top of page

How Mushrooms Didn't Cure My Depression. (Spoiler... I did that)

If mainstream media is to be believed, psychedelics might just be the answer to... everything.

And I’m a believer, but we need to be having a much more nuanced conversation about them.

As a society we don’t tend to have much time for that, but if we don’t get this right we could see our progress with the legalization and decriminalization of psychedelic medicines cut short once again. Allow my story to shine a light on the healing potential of mushrooms, and how unlike most psychiatric interventions, they require our active participation.

After not having experimented with psychedelics since my teens, I felt called to engage with mushrooms about 4 and a half years ago. I was at a major crossroads in my life, and the gradual hearing loss that I’d been dealing with for the last 15 years had taken a much sharper downward turn. I was in the depths of a crushing depression. This was not new to me—I’d been dealing with depression since adolescence. But at the age of 44, just coming out of the trenches of baby rearing and toddlerhood, I felt cut down at the knees. At a time in my life when women are supposed to be “coming into our own,” I didn’t see a path forward. I wasn’t able to engage with the world in the ways I always had, and I was having a major identity crisis.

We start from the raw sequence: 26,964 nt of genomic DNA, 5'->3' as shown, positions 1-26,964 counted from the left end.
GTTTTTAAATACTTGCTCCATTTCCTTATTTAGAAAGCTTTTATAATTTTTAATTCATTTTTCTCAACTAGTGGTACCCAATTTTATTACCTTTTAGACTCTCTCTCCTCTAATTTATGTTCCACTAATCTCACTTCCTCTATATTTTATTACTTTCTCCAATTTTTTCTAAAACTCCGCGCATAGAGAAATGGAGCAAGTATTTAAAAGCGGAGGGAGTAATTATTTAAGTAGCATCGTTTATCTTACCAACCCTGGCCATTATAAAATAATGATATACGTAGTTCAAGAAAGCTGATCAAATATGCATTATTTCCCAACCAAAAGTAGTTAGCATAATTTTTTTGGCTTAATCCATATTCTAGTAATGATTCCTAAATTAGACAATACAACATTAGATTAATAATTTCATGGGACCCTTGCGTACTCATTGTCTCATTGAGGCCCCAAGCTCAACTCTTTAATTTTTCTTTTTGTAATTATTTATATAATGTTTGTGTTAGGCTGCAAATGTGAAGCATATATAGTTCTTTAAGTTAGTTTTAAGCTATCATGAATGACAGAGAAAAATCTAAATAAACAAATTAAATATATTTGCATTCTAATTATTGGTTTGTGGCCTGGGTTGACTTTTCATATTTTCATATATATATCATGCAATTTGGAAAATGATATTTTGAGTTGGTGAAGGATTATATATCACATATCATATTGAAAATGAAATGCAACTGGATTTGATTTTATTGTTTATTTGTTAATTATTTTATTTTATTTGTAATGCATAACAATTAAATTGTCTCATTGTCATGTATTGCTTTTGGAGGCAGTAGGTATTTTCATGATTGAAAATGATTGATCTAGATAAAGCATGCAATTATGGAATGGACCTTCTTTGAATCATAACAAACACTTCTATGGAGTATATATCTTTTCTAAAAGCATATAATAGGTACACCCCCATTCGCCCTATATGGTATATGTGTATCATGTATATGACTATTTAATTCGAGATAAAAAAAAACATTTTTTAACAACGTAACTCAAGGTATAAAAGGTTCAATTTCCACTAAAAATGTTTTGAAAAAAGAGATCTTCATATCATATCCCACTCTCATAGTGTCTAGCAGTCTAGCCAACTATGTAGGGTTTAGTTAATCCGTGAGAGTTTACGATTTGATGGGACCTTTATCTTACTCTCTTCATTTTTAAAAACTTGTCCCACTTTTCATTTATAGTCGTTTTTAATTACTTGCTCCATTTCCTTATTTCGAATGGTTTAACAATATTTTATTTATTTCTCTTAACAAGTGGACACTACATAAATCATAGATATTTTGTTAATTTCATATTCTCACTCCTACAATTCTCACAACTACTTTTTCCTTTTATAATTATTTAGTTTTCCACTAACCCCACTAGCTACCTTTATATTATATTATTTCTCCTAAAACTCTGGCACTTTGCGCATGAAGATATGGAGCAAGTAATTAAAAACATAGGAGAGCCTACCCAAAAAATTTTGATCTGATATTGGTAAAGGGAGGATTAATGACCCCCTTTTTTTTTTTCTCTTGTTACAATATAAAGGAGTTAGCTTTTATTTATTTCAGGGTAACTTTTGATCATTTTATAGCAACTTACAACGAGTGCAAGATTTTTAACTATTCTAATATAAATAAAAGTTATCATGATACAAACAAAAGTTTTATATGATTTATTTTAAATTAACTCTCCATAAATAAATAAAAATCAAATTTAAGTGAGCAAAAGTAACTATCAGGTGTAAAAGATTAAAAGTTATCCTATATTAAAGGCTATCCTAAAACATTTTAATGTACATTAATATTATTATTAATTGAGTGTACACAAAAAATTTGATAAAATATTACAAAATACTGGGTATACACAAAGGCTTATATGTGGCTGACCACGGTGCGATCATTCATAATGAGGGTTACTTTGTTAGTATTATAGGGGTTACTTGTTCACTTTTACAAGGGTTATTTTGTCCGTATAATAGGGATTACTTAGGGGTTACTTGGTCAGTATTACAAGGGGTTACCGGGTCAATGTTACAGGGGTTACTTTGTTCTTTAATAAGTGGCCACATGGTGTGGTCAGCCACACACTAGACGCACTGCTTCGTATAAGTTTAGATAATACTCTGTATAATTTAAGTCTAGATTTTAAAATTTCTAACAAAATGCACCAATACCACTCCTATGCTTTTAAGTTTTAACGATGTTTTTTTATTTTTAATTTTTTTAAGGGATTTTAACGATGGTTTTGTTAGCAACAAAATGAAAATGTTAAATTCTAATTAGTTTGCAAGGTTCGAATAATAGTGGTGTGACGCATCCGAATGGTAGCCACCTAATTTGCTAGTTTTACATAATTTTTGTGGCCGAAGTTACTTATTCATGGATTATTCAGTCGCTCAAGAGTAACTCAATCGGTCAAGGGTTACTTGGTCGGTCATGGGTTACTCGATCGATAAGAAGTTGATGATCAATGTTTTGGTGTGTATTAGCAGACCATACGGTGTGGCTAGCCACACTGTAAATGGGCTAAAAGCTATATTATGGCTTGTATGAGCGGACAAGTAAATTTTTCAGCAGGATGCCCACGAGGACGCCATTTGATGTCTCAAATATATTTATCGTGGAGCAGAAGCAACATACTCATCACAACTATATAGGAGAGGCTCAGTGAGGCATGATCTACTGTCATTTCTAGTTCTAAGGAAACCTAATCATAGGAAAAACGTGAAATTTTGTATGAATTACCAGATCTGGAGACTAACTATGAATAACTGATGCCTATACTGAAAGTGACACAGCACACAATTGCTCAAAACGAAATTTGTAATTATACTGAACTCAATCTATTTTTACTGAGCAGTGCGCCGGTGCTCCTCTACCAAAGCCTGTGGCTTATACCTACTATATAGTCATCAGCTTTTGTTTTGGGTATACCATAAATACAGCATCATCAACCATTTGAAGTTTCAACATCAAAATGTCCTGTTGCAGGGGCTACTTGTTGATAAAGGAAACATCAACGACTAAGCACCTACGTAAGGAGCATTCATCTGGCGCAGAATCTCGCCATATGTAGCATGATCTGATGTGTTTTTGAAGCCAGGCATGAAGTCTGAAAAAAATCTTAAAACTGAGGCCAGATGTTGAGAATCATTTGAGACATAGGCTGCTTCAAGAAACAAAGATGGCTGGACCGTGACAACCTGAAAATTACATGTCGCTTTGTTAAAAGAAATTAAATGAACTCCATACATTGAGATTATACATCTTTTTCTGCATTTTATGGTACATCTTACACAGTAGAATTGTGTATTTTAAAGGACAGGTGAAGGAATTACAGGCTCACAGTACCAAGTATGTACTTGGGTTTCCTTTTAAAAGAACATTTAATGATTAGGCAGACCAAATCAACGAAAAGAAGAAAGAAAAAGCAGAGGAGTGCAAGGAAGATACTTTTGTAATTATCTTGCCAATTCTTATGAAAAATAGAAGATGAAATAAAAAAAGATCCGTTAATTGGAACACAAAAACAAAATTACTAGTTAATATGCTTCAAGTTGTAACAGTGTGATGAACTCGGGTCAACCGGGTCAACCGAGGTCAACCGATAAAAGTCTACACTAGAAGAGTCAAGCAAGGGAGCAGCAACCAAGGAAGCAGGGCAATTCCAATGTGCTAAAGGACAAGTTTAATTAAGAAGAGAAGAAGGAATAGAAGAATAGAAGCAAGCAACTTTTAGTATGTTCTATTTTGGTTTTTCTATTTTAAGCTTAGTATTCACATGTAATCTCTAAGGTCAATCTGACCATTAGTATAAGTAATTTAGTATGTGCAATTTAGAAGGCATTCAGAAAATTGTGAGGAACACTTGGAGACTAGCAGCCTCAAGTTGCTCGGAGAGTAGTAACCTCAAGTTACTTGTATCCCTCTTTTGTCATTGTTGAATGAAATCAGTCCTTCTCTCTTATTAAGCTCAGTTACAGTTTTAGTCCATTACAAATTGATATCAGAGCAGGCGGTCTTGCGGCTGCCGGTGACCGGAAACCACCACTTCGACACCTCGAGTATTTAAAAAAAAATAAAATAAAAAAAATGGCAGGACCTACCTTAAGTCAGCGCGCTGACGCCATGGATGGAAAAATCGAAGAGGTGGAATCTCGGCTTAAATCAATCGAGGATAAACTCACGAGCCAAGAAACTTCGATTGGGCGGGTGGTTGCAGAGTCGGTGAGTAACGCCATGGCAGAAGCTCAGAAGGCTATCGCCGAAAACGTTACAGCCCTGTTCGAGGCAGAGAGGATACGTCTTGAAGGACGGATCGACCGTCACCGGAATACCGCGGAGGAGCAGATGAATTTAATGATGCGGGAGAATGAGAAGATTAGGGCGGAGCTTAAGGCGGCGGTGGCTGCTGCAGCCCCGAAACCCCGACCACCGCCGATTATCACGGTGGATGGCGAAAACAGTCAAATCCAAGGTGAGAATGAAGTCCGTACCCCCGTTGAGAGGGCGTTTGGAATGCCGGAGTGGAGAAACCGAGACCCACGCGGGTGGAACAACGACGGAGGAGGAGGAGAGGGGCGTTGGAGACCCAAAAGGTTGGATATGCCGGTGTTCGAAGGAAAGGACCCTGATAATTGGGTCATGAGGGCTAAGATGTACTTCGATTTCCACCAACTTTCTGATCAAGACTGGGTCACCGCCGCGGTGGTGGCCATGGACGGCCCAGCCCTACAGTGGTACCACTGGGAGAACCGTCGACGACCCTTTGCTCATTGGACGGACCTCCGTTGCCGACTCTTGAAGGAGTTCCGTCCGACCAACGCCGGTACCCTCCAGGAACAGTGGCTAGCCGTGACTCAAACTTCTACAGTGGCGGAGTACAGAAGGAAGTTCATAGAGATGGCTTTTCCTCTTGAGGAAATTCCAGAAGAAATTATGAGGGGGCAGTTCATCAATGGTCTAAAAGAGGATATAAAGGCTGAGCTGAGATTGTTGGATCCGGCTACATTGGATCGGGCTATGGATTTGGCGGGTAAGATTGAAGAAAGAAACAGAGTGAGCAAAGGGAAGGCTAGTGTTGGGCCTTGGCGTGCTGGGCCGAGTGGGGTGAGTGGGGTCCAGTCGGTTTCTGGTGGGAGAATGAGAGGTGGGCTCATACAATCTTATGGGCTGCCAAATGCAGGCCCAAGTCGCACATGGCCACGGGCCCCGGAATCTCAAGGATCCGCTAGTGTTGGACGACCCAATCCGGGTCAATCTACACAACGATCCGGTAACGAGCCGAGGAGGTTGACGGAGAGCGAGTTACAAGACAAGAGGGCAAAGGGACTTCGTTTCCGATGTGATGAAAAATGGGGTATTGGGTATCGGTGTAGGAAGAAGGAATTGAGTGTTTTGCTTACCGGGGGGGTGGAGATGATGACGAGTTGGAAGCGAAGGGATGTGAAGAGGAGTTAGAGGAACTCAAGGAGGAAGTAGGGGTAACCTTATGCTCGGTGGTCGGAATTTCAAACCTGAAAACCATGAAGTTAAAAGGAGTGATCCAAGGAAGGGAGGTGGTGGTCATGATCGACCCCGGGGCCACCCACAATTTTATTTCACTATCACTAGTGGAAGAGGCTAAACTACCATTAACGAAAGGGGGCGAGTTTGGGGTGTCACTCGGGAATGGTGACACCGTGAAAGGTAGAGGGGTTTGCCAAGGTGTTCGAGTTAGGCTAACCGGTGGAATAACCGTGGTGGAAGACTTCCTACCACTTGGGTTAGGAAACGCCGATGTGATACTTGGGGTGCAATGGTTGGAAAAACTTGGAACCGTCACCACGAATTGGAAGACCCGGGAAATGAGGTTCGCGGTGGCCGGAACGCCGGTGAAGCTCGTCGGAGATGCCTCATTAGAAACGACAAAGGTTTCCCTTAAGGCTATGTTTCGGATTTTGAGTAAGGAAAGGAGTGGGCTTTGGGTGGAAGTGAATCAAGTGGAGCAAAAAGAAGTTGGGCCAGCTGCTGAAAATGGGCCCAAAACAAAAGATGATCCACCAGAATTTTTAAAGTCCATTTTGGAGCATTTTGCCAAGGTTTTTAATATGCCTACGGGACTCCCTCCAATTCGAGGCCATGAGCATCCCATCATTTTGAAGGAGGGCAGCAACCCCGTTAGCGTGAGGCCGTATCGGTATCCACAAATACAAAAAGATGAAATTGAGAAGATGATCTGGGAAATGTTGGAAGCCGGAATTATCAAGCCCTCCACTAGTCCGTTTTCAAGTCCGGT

Desperate, I got some mushrooms from an acquaintance and my husband and I headed to the Oregon Coast. My intention? To feel something other than what I was feeling. To spend a few hours not meditating on the idea that the world would be better off without me. This was before we were being bombarded with headlines about how mushrooms were a cure for depression (and the human condition itself, it seems). I felt a glimmer of hope, though, for some shifts in perspective and maybe even a thread to pull on to help me up and out of this darkness.